Does it seem to any of you that things the last few months or so have been really hard? That there are more people struggling and hurting? As I’ve gone through my dad’s continued health struggles (2 more hospitalizations in the last 3 ½ weeks), my own health frustrations (bursitis on my knee after starting an exercise program of walking on the treadmill. I mean, seriously? I start exercising and end up with a golf ball of inflammation on my darned knee??), to a close friend losing her beloved dog…it just seems that struggles are hitting us all. And yet, in the midst of the hard times, we’ve seen God’s light, felt His comfort and love, and known He is present in the struggle with us. That has been such a grace and a blessing as we’ve gone through these recent days.
I must confess, though, as I pondered the struggles we’ve faced of late, that a part of me was a bit…peeved, I guess. Have you felt that way when you hit the struggles? You know, that sense of here I am, are doing this writing task for God, ministering to others, and WHAM! I’m smacked between the eyes with pain and trauma. What is up with THAT?
That sense of being peeved faded, though, when God’s whisper reminded me that, if we are to be authentic in what we write, in speaking truth into to the hearts and lives and pain of our readers, we must know the struggle well. We must, as Robert Frost says in his poem below, be well acquainted with the night. With the dark, hard places. So I thought I’d share Frost’s poem with you. It’s a favorite of mine, because it resonates within me…
I have been one acquainted with the night.
I have walked out in rain – and back in rain.
I have outwalked the furthest city light.
I have looked down the saddest city lane.
I have passed by the watchman on his beat
And dropped my eyes, unwilling to explain.
I have stood still and stopped the sound of feet
When far away an interrupted cry
Came over houses from another street,
But not to call me back or say good-bye;
And further still at an unearthly height,
One luminary clock against the sky
Proclaimed the time was neither wrong nor right.
I have been one acquainted with the night.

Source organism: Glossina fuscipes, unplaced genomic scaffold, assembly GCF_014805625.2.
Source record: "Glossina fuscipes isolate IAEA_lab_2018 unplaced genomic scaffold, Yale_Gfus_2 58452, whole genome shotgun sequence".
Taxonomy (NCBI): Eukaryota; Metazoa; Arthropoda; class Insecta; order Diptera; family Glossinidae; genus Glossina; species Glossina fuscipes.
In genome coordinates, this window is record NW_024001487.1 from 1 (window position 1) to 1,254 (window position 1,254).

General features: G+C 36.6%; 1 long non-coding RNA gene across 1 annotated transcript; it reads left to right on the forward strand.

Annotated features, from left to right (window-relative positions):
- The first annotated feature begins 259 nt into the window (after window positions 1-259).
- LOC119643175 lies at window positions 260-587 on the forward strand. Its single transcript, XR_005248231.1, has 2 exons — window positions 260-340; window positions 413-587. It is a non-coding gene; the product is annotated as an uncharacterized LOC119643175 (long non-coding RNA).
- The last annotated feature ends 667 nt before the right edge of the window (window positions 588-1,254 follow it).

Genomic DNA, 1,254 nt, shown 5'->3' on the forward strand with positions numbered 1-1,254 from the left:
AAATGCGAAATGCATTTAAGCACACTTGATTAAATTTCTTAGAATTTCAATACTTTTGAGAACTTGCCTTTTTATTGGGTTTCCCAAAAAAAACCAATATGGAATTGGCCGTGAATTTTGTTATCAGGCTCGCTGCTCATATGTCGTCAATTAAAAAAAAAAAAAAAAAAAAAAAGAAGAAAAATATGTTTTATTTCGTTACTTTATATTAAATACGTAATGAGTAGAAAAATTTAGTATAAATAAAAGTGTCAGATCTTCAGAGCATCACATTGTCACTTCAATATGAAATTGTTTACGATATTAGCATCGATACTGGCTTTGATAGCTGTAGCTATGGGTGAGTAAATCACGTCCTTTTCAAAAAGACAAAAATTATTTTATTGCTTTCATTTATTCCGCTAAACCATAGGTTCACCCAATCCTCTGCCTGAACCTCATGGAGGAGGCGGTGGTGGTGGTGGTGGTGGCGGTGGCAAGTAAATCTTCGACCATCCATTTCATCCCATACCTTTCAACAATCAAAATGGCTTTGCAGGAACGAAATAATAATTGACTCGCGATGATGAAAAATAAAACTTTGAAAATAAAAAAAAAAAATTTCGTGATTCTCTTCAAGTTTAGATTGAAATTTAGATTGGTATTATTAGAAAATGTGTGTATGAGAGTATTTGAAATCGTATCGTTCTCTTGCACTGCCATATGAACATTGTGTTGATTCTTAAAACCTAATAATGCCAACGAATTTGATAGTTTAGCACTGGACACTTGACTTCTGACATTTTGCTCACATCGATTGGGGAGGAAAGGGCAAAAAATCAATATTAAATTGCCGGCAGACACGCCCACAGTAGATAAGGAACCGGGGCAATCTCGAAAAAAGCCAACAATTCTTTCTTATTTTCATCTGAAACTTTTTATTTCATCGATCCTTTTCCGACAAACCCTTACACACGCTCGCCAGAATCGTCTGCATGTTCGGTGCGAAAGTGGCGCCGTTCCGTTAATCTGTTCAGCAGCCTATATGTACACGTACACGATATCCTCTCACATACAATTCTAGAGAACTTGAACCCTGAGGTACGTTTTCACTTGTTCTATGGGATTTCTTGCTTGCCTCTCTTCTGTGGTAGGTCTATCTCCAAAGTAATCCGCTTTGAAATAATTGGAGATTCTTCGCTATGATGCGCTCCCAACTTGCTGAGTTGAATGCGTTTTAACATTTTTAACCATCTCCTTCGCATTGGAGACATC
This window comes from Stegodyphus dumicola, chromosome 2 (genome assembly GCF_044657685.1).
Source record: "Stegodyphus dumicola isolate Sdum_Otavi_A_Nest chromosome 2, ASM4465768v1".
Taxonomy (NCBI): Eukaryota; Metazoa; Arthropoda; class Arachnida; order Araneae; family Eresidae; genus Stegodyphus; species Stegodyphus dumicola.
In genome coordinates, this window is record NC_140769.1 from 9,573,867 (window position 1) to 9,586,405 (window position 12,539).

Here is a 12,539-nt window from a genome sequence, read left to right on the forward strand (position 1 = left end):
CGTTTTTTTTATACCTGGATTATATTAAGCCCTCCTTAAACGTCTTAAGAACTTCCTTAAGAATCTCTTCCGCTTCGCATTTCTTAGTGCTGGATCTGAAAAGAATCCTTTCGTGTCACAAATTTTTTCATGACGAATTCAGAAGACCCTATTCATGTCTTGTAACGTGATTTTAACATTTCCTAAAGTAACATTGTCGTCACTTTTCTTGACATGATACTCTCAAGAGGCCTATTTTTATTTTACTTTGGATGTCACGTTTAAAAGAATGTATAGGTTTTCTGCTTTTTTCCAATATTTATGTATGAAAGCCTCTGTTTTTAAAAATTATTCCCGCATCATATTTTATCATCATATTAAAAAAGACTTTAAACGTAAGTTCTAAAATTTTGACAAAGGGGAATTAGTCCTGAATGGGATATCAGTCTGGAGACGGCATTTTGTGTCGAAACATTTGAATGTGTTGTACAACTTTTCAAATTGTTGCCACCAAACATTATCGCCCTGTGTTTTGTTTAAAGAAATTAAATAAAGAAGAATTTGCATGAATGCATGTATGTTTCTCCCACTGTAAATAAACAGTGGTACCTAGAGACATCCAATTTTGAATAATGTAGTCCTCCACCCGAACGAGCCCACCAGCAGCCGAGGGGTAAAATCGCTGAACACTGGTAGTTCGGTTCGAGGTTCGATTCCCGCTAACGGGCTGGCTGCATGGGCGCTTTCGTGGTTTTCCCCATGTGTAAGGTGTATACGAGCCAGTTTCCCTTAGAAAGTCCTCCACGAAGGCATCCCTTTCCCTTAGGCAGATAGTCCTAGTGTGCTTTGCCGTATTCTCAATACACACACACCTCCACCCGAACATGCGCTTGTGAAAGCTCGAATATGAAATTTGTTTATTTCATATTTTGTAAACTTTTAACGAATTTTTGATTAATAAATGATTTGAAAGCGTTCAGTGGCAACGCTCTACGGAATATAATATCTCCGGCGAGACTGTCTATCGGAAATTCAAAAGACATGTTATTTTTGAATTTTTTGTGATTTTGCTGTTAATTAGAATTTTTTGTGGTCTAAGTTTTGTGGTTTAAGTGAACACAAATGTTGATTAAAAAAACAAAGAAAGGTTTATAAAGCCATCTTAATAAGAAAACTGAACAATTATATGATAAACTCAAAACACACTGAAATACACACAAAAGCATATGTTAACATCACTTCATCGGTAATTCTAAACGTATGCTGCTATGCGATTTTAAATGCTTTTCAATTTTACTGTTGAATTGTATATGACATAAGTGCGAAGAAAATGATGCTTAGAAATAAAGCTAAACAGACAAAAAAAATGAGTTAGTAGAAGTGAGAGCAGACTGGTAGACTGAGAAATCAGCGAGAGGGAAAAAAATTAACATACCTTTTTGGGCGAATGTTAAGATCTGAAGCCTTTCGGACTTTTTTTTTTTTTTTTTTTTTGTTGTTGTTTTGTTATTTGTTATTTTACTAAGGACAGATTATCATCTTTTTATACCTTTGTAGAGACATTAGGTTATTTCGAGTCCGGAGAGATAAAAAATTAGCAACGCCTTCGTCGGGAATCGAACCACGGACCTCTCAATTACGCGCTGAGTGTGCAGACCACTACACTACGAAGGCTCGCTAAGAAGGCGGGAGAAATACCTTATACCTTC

Friends, don’t fear the night. Remember, we are, ever and always, members of Christ’s fellowship of suffering. In our lives. In our writing. And we can, as Scripture exhorts, count that truth “all joy” because it means we walk in His footsteps, and we will be able to use our own experience of the struggle to minister to others. You and I KNOW that God is present in the chaos, in the hard places, because we’ve seen and felt Him there ourselves. We are acquainted with the night.
And that makes us better, more authentic writers.
Great post, Karen. The last few months have been a struggle, but I’ve always felt God’s presence.
I hope you have a blessed day!
It really has seemed like a pretty dark few months for many people. On top of the personal tragedies many of my family and friends have been through, there’s the national tragedies taking place. But my father-in-law said something the other day that really struck me. Basically, he said that darkness is just the shadow cast when God’s light hits our humanity. That darkness is when we get in the way.
I love that. Thanks for sharing this.
Been feeling exactly that. Thanks for the reminder and refocus. And the wonderful poem! I repeat three words when the going gets tough. Three words that never change. God is good.
The struggle is always there… waiting with its fangs to dig deep. I do my best to keep my eyes on Jesus, for I know He’s always there, however hard it may be..
Thank you very much Karen for your encouraging words. Prayers for your dad (and you of course!)
Amen and amen…
Thanks for the post, Karen! I’ve also been struggling with my dad and had to put him back in the nursing home…and my youngest son continually tests my patience as does my “real” job, outside of being an author. As I walk the journey, however, I find myself thinking of Job – he had everything so perfectly aligned in his life and God stripped it away until he had nothing left…and yet, he never lost his faith. My husband always tells me that I do a good job of “hiding” my inner turmoil from those around me to the point that they don’t even know that something is wrong – I’m not hiding it though, I’m sharing it with God, and He’s carrying the heavy load…
Suffering is inevitable to humans. We are created so magnificently in the image of God. Endowed with sensitivities and capacities that surely must be weaker versions of His. So how much more must our loving Creator suffer along with us. He created perfection and humankind willfully skewed it all. We all fret about our burdens. They are very heavy for such frail beings. But perhaps it helps to remember that He is the captain of our team and guides those same sensitivities into moments of pure joy and laughter. I will pray for you, Karen.
Great timing and reminder.
What a great post, Karen. It has been a rough last thirteen months for my family. We lost three close family members, including my biggest fan and supporter, my Daddy. I have a hard time picking up my novel and working on it since he passed. But I kept seeking after God and feel closer to him midst the trouble in my life. I think I will print this blog post off and carry it in Bible. Thanks so much, Karen. I needed this.
Thank you for sharing what’s going on in your life. I knew something must have happened a couple of weeks ago. God bless you and your family.